In 2007, the International Court of Justice issued its ruling in a historic civil lawsuit brought by Bosnia against Serbia. Though the court called the massacre at Srebrenica genocide and said that Serbia “could and should” have prevented it and punished those who committed it, it stopped short of declaring Serbia guilty of the genocide itself.After a trial lasting more than four years and involving the testimony of nearly 600 witnesses, the ICTY found Mladic, who had been dubbed the “Butcher...

  6. Bosnia & Hercegovina travel | Europe - Lonely Planet

    www.lonelyplanet.com/bosnia-and-hercegovina

    Craggily beautiful Bosnia and Hercegovina is most intriguing for its East-meets-West atmosphere born of blended Ottoman and Austro-Hungarian histories filtered through a Southern Slavic lens. Many still associate the country with the heartbreaking civil war of the 1990s, and the scars from that time are all too visible.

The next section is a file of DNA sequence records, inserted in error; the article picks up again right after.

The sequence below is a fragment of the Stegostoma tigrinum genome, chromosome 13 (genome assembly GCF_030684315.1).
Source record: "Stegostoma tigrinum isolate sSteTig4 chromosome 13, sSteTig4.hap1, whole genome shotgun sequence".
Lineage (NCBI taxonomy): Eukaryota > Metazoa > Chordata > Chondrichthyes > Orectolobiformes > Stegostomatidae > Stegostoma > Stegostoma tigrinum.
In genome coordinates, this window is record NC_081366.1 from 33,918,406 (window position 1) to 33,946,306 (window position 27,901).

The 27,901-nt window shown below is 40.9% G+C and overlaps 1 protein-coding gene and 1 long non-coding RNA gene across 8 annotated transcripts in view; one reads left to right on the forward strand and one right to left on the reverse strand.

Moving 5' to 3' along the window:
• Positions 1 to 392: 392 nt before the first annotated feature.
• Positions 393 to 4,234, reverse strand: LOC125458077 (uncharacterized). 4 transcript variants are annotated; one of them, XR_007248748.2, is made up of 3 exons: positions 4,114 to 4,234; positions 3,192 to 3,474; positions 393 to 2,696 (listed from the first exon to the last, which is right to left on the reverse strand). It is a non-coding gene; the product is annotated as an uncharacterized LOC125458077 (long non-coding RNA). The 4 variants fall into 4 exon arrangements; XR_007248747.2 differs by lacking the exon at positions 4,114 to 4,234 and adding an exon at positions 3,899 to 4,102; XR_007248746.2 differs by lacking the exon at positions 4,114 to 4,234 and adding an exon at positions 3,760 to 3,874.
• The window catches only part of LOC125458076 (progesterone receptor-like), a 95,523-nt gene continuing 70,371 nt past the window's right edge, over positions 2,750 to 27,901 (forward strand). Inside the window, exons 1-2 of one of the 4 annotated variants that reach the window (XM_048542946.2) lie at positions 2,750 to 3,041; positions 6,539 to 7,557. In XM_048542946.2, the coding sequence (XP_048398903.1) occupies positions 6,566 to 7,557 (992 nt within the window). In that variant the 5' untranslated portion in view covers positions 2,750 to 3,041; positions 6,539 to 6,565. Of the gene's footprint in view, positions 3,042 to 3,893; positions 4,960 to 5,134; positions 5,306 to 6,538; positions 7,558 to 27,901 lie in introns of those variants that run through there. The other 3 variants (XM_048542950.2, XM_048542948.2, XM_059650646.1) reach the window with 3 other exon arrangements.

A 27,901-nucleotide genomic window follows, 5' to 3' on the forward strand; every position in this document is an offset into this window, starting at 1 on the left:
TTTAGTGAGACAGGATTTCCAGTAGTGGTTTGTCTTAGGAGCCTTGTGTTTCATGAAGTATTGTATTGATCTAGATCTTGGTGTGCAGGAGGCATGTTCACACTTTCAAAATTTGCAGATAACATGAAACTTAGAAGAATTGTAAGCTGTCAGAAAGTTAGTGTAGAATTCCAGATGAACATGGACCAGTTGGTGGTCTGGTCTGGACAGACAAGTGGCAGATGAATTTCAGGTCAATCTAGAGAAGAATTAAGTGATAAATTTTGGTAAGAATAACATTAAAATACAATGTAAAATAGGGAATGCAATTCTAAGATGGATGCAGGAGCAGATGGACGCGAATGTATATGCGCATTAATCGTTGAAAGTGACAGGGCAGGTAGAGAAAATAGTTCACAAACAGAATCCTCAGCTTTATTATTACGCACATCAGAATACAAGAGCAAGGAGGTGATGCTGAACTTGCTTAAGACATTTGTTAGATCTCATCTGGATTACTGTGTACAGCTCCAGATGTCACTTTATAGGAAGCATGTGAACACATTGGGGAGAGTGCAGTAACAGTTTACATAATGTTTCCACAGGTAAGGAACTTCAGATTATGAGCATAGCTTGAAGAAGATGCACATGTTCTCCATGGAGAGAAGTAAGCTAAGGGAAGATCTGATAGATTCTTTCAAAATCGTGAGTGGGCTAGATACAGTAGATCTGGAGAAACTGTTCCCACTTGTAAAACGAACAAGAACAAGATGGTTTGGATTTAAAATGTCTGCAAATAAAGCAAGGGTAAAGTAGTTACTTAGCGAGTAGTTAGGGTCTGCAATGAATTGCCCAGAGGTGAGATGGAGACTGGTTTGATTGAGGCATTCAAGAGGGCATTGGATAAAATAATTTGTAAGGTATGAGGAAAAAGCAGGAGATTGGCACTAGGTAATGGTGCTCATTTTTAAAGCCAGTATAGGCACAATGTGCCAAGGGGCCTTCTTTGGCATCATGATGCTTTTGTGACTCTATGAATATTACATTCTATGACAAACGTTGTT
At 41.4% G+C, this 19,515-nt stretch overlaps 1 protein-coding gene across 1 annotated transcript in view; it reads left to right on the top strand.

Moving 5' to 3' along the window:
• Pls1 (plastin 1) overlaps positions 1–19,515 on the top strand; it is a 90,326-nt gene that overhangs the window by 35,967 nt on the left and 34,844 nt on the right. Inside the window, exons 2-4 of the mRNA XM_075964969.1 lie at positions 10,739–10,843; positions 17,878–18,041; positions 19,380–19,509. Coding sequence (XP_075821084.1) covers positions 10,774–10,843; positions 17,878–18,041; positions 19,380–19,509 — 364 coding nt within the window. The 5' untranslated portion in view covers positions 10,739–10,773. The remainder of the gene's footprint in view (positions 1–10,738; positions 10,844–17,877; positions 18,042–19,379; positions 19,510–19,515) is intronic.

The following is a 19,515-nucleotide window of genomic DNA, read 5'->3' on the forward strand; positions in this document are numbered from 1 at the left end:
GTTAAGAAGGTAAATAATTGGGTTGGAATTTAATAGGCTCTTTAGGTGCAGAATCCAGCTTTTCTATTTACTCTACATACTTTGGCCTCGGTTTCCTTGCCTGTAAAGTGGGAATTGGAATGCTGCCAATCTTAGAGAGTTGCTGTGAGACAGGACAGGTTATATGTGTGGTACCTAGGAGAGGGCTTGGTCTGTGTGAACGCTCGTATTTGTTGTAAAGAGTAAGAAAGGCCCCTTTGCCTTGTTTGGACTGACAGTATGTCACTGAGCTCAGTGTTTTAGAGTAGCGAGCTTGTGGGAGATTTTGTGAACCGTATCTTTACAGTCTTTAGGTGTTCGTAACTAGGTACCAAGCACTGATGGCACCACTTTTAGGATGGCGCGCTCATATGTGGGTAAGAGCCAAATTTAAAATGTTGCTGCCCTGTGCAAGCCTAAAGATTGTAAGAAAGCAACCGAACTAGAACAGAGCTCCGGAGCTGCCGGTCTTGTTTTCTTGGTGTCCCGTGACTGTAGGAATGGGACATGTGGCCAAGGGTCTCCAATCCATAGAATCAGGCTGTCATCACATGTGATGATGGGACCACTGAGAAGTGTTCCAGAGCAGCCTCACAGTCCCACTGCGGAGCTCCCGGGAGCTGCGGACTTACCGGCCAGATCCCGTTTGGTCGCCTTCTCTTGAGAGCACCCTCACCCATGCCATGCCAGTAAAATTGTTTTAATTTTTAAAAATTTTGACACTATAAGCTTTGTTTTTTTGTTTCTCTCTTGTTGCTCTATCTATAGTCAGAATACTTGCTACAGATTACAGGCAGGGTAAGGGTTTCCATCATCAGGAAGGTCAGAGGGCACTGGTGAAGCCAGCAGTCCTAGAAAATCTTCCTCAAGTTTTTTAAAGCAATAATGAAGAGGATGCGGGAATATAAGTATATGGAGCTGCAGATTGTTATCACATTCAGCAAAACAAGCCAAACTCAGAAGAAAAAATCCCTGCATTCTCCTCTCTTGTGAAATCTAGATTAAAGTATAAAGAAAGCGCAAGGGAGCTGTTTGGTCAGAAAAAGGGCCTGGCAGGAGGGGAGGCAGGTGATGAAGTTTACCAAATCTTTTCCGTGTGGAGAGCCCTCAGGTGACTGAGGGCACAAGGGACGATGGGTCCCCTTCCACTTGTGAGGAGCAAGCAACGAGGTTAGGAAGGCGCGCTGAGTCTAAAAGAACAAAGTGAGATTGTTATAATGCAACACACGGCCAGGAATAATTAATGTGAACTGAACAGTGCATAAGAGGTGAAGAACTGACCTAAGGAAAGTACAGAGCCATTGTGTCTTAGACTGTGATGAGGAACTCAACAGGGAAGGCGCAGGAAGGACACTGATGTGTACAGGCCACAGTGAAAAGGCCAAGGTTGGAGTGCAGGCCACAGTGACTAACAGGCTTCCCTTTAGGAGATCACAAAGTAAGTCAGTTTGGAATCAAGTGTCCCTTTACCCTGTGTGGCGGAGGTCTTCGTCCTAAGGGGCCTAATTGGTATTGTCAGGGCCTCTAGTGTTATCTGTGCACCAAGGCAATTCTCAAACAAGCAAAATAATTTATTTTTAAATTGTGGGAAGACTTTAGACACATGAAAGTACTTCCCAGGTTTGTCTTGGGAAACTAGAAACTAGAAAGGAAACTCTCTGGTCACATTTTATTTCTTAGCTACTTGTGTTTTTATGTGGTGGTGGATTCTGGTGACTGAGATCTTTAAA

• Bulgaria vs. Bosnia and Herzegovina - Game Highlights
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    • Bosnia: Refugees in Winter chaos
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      Bosnia: No vaccinations planned for stranded migrants
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  7. Bosnian War, ethnically rooted war (1992–95) in Bosnia and Herzegovina, a former republic of Yugoslavia with a multiethnic population comprising Bosniaks (Bosnian Muslims), Serbs, and Croats.

  8. Bosnia and Herzegovina | Facts, History & News

    www.infoplease.com/world/countries/bosnia-and...
    • Geography
    • Early history
    • Religion
    • Prelude
    • Background